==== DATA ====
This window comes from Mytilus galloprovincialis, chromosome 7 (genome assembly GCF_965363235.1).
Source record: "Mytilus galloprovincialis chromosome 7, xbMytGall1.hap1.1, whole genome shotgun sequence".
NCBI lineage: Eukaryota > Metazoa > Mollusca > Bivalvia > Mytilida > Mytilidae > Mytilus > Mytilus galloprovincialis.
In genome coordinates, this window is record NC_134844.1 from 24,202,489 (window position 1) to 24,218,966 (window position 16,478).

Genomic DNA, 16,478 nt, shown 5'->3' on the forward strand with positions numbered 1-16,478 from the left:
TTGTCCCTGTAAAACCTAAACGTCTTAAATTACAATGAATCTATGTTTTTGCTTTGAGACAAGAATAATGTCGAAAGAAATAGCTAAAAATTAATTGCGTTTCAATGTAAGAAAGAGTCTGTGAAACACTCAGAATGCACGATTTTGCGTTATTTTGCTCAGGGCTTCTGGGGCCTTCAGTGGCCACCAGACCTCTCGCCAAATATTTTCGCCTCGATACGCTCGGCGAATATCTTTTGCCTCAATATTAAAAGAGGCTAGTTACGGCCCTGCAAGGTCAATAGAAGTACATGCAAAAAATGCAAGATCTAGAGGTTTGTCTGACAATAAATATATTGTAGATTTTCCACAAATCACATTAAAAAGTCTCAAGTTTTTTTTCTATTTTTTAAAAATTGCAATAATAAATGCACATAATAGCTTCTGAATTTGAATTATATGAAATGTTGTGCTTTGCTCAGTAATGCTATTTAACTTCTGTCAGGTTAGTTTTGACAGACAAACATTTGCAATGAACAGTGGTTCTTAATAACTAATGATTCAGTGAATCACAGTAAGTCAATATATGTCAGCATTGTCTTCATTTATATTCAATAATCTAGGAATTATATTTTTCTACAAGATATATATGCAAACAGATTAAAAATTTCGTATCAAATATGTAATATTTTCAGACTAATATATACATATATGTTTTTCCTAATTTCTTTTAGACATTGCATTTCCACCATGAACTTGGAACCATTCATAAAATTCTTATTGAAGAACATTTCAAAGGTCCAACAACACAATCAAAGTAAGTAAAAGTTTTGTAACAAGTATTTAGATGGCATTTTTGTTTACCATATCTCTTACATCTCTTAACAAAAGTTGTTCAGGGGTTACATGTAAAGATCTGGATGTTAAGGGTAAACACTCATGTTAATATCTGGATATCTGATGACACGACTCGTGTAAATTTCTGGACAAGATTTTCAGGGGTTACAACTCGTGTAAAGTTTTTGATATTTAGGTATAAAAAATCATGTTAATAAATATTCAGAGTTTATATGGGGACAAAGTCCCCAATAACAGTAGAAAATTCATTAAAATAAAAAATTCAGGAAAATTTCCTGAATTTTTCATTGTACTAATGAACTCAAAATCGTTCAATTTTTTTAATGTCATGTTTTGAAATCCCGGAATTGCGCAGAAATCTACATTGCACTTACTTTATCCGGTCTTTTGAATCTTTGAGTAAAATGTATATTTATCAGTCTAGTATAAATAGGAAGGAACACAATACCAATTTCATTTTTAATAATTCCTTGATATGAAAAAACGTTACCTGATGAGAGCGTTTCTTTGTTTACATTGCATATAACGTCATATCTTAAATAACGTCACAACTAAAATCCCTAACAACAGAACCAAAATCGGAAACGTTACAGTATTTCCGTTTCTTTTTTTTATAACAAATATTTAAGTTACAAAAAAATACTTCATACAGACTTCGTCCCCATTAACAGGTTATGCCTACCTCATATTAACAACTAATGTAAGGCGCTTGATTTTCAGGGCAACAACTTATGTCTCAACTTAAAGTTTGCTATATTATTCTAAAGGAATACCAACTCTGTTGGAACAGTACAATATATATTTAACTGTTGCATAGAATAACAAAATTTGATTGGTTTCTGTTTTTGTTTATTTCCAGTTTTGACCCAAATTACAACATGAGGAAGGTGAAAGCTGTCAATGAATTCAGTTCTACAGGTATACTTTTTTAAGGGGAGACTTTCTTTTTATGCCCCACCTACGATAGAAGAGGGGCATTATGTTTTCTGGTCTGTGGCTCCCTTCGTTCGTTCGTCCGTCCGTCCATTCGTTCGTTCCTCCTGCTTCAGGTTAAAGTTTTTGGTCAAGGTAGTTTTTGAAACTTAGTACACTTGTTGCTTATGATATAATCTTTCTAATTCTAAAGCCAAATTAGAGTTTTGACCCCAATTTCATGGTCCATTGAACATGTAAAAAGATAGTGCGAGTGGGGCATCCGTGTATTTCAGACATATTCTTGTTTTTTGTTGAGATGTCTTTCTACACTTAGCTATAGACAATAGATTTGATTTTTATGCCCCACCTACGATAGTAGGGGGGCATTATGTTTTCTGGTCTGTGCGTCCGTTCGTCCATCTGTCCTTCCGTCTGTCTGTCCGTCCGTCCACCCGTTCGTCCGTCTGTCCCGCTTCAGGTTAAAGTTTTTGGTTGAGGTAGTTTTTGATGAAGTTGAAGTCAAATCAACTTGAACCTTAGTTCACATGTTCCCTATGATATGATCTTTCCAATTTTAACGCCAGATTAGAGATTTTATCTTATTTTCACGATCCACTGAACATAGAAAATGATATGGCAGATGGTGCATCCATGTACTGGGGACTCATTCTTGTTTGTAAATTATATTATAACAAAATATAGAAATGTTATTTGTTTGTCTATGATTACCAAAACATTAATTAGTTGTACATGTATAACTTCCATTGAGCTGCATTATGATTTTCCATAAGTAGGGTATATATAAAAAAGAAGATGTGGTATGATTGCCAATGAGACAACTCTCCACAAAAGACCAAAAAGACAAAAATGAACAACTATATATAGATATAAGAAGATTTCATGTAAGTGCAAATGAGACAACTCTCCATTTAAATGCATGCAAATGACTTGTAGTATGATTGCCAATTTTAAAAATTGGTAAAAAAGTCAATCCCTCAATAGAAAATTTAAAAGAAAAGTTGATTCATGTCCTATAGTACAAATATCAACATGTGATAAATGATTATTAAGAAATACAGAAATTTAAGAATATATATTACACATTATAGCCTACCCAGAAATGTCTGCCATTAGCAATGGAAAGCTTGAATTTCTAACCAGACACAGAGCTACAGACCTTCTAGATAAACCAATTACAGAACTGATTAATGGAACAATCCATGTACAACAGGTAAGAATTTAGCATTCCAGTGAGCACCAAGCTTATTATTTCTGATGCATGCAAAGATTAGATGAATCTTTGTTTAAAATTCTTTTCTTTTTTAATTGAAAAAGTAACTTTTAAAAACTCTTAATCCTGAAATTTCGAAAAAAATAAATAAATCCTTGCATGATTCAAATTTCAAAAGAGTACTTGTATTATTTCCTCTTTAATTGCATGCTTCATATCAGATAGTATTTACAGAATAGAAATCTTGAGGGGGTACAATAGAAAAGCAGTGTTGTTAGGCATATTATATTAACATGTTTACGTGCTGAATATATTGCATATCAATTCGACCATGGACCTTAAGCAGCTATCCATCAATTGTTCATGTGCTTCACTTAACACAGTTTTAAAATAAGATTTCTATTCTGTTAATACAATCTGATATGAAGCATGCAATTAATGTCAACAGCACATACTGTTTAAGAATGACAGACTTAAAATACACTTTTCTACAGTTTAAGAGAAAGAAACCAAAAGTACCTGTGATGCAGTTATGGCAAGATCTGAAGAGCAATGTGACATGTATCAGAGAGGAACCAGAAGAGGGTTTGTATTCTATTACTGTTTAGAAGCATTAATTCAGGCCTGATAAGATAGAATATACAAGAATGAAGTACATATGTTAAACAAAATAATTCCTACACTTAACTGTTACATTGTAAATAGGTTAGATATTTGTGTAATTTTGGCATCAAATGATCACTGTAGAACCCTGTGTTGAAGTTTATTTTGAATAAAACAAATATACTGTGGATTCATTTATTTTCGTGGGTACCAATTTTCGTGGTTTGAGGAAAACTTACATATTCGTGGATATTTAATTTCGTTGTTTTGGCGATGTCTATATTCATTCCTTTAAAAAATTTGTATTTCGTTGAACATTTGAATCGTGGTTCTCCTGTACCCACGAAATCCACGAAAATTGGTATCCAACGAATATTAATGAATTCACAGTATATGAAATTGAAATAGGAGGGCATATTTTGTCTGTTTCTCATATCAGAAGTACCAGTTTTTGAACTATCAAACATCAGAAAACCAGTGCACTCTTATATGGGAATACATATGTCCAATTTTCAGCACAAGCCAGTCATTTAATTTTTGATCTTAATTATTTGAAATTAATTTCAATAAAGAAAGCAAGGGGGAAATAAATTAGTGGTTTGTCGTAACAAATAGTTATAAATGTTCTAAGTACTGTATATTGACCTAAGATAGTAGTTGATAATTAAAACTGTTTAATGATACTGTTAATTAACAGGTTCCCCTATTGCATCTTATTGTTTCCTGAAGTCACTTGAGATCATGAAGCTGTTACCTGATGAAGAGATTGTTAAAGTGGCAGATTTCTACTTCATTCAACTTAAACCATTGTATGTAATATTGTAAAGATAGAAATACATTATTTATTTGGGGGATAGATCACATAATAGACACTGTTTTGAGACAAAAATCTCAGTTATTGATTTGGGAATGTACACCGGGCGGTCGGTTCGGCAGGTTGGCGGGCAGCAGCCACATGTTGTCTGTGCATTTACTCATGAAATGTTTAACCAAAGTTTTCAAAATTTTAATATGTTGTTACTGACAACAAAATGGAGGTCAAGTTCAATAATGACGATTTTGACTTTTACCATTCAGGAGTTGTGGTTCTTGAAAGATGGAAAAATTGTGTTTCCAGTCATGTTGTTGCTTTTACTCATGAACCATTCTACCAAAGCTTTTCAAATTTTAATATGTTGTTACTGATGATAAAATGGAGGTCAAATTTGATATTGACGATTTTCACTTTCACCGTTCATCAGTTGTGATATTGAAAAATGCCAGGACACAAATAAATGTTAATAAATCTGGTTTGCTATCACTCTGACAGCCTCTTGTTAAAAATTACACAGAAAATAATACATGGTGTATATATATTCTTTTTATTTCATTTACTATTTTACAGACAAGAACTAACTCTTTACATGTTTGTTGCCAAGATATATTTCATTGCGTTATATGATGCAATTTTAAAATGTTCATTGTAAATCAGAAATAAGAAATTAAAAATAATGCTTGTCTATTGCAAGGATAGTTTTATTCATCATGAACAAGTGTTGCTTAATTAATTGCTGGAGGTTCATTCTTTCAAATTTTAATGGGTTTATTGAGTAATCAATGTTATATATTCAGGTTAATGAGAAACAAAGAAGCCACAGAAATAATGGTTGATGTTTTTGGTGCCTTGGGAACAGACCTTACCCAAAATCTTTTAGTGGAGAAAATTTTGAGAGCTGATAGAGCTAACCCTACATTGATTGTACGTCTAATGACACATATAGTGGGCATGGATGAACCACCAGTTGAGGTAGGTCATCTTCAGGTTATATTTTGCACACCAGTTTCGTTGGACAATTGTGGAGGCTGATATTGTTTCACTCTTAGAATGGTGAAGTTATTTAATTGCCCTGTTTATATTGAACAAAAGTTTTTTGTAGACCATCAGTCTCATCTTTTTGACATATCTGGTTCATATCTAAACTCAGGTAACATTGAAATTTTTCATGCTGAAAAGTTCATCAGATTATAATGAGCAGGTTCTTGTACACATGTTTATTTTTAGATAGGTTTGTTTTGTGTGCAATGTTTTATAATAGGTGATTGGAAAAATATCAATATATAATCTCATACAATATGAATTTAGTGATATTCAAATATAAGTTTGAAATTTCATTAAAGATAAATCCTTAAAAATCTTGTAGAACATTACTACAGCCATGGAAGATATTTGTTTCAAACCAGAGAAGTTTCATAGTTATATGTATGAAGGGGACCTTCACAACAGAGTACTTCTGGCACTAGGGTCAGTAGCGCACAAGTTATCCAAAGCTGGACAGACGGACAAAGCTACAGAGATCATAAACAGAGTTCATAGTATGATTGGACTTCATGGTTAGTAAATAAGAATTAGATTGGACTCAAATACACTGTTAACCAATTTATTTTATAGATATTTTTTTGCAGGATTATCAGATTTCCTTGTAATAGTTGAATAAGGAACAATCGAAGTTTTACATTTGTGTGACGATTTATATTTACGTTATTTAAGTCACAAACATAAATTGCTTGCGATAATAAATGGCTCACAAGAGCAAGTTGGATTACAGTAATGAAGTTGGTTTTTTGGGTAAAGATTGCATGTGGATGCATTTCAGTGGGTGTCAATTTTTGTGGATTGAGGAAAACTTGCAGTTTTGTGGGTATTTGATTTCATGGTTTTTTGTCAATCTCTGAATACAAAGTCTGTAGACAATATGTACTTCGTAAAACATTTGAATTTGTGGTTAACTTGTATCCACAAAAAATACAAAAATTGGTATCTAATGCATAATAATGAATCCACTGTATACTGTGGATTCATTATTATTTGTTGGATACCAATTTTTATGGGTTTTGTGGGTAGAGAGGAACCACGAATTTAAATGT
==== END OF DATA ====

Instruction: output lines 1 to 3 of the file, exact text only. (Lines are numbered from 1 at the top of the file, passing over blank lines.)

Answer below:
This window comes from Mytilus galloprovincialis, chromosome 7 (genome assembly GCF_965363235.1).
Source record: "Mytilus galloprovincialis chromosome 7, xbMytGall1.hap1.1, whole genome shotgun sequence".
NCBI lineage: Eukaryota > Metazoa > Mollusca > Bivalvia > Mytilida > Mytilidae > Mytilus > Mytilus galloprovincialis.